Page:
Russia, Ukraine and the West reached a surprise deal Thursday to try to ease the Ukrainian crisis, in a glimmer of hope for the former Soviet republic that risks splitting in two.
The agreement laid out concrete steps to "restore security for all citizens" and crucially urged "all illegal armed groups" to disarm and vacate "seized buildings".
While not spelt out explicitly, the groups likely referred to pro-Kremlin separatists who have taken over parts of Ukraine's restive southeast.
The agreement marked a sharp change from the tone taken by Russian President Vladimir Putin earlier in the day, when he left the door open for armed intervention in Ukraine.
A ban by Kiev on all Russian males aged 16 to 60 from entering Ukrainian territory had also ratcheted up the pressure, with Russia's Foreign Minister Sergei Lavrov calling the measure "disgusting".
Warning that Ukraine was plunging into the "abyss" just hours after three separatists were killed in a gunbattle with troops in eastern Ukraine, Putin stressed earlier Thursday he hoped not to have to use his "right" to send Russian troops into its western neighbour.
"I very much hope that I am not obliged to use this right and that through political and diplomatic means we can solve all the acute problems in Ukraine," he said in his annual televised phone-in with the nation, in a thinly-veiled threat.
In a sign that the new, untested leaders in Kiev were losing control, a much-hyped military operation launched against separatists earlier this week failed spectactularly, with militants blocking troops sent to oust them and even seizing six of their armoured vehicles.
Washington and Kiev have accused Russia of supporting these insurgents, who have been behaving in very similar ways to militants who seized public buildings in the Crimean peninsula before it was annexed by Moscow last month.
But Moscow has categorically denied links to the gunmen and blamed Ukraine's interim leaders -- brought to power in February after the ouster of pro-Kremlin president Viktor Yanukovych -- of bringing the country close to civil war.
- 'Don't think it's over' -
The upper house of parliament on March 1 authorised the Russian leader to send troops into Ukraine after Yanukovych's ouster, and Moscow later went on to annex Ukraine's Russian-speaking Crimean peninsula.
Russia has raised further concern by massing tens of thousands of troops at the border, but in an apparent bid to reassure his counterparts in Geneva, Lavrov said Russia had "no desire" to send troops into Ukraine.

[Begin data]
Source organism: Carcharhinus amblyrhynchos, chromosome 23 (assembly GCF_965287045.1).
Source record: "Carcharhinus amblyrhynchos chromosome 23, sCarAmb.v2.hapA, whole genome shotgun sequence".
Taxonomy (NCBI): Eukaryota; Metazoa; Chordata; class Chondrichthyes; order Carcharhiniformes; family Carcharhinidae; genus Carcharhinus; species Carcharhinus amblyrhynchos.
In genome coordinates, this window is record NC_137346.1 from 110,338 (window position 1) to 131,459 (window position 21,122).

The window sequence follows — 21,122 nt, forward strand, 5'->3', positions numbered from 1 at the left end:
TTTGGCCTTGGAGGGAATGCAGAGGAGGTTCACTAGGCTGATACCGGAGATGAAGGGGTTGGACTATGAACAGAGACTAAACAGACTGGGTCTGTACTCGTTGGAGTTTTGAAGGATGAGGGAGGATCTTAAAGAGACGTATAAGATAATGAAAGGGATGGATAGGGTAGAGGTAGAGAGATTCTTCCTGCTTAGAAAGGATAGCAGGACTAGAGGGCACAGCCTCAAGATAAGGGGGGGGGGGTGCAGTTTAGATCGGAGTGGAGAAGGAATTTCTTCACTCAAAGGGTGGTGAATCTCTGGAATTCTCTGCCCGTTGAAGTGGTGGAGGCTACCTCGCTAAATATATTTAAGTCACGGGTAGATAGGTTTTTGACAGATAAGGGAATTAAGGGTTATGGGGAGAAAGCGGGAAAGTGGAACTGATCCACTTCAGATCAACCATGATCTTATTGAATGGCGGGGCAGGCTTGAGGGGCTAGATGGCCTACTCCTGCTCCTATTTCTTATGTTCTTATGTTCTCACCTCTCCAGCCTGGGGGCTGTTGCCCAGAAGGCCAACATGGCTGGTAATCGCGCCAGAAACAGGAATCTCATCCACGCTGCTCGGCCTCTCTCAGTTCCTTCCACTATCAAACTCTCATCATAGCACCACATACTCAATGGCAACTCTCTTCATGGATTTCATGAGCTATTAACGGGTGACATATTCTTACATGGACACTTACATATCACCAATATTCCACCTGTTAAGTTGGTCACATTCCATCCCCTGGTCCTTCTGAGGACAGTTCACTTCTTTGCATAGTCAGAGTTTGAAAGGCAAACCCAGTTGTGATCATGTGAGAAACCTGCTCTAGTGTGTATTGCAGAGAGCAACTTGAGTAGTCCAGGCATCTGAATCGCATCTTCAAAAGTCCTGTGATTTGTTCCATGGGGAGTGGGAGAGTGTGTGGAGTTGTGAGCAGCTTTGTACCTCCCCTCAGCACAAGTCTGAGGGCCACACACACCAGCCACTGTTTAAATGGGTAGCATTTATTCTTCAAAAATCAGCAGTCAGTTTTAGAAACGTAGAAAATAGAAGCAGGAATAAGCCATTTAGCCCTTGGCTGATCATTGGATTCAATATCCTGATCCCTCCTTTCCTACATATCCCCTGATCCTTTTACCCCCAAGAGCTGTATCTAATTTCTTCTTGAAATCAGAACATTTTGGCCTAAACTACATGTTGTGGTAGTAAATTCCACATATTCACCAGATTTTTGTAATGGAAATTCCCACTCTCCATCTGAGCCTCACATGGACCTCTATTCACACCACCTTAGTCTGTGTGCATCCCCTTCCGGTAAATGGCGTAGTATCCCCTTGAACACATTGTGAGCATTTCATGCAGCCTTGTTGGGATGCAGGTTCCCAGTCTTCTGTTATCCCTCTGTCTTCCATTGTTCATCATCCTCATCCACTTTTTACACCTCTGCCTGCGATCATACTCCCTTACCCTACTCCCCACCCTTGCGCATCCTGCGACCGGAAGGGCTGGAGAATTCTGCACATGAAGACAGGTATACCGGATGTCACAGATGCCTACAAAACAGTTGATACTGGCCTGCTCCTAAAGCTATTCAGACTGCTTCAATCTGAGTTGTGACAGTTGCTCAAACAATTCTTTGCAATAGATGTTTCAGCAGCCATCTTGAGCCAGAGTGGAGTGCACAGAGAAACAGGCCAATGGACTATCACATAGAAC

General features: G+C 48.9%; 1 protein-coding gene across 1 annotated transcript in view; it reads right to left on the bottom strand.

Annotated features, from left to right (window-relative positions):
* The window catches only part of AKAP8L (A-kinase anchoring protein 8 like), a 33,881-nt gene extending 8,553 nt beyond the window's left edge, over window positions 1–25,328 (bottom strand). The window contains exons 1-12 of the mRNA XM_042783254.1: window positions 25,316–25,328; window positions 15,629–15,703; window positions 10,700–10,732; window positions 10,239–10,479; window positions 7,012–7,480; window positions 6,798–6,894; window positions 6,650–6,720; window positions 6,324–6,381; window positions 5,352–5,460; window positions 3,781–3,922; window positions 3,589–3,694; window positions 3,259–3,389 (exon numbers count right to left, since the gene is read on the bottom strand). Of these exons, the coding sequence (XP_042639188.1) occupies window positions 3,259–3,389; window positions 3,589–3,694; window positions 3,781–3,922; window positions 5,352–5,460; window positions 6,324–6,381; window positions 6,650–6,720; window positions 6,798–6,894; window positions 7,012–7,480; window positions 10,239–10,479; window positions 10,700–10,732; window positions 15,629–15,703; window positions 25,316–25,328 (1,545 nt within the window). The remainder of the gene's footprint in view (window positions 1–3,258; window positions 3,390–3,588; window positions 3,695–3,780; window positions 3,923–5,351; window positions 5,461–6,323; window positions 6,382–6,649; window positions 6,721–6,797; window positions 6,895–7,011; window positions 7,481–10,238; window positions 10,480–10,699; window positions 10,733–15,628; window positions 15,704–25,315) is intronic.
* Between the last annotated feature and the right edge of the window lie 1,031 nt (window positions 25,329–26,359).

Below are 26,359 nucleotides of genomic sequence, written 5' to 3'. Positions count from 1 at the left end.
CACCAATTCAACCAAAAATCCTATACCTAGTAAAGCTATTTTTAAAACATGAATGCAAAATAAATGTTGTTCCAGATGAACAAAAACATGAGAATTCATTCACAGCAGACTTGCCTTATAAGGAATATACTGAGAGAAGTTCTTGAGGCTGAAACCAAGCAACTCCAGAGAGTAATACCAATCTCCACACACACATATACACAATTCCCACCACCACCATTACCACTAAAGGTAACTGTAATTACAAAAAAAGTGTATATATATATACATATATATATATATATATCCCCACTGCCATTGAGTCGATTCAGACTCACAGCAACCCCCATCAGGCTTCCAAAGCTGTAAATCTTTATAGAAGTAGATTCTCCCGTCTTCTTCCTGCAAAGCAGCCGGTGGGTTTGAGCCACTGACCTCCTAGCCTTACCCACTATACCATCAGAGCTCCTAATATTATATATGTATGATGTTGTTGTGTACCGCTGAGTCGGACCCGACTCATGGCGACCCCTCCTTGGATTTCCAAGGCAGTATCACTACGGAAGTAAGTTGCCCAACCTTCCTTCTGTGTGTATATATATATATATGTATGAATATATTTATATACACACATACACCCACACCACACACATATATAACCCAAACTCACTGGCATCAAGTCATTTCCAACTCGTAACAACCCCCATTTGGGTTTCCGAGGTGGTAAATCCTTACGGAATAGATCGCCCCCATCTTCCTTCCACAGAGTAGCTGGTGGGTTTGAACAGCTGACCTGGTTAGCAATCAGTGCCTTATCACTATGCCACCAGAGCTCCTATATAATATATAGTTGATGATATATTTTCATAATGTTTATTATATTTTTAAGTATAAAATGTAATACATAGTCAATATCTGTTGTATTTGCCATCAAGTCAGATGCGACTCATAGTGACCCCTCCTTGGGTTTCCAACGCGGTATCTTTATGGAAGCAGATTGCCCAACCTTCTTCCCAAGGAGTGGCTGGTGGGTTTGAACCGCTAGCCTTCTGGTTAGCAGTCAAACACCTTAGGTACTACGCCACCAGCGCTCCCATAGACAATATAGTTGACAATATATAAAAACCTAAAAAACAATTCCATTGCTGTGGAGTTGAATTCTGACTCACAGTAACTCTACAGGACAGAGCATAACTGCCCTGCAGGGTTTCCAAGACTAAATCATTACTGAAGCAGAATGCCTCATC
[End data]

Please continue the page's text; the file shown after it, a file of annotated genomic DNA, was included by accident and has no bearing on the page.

"Ukraine has shown admirable, sometimes I think even remarkable restraint, in the face of considerable challenge," US Secretary of State John Kerry told reporters after hammering out the deal in Geneva with Lavrov, Ukraine's Andriy Deshchytsya and EU foreign policy chief Catherine Ashton.
The four-parties' agreement also called on protesters to be granted an amnesty if they vacated occupied buildings and surrendered weapons.
It also added that a dialogue that included all Ukrainians regions should be launched -- apparently addressing Moscow's concerns that the rights of Russian speakers be assured.
"I can see why they (Russians) did this as they felt that the sanctions were quite close to being imposed, so they had to take a step back," Kiev-based political scientist Andreas Umland said.
"But I'm sceptical... I don't think it's all over."
- 'Not giving up' on Crimea -
The United States and European Union have already imposed punitive sanctions on key Russian and Ukrainian political and business officials, including members of Putin's inner circle.
And they were threatening wider-reaching, economic and financial sanctions if Thursday's talks failed, potentially hitting Russia's key energy sector.
Kerry warned Russia that if there was no progress on de-escalating the crisis in Ukraine, "there will be additional sanctions, additional costs".
No timeline was given for the implementation of the agreement, but Ukraine's foreign minister said it should begin "in the coming days".
He added that the West is "not giving up" on Crimea, "but we did not come (to Geneva) to talk about" the peninsula.
The agreement also called on all sides to reject extremism in all shapes.
Kerry described as "grotesque" pamphlets which were sent to Jews in east Ukraine's main city, ordering them to register.
"In the year 2014, after all of the miles travelled and all of the journey of history, this is not just intolerable, it's grotesque. It is beyond unacceptable," he said.
The incident has been dismissed by the local chief rabbi as nothing more than "provocation".
Separately, the European Union announced Thursday it had agreed to hold talks with Russia on its gas supplies to Europe through Ukraine, warning Moscow its reliability as an energy source was at stake.
The announcement came even as Putin ramped up pressure on Ukraine by setting a one-month deadline for Kiev to settle its debt for gas imports from Russia.
[Image via Agence France-Presse]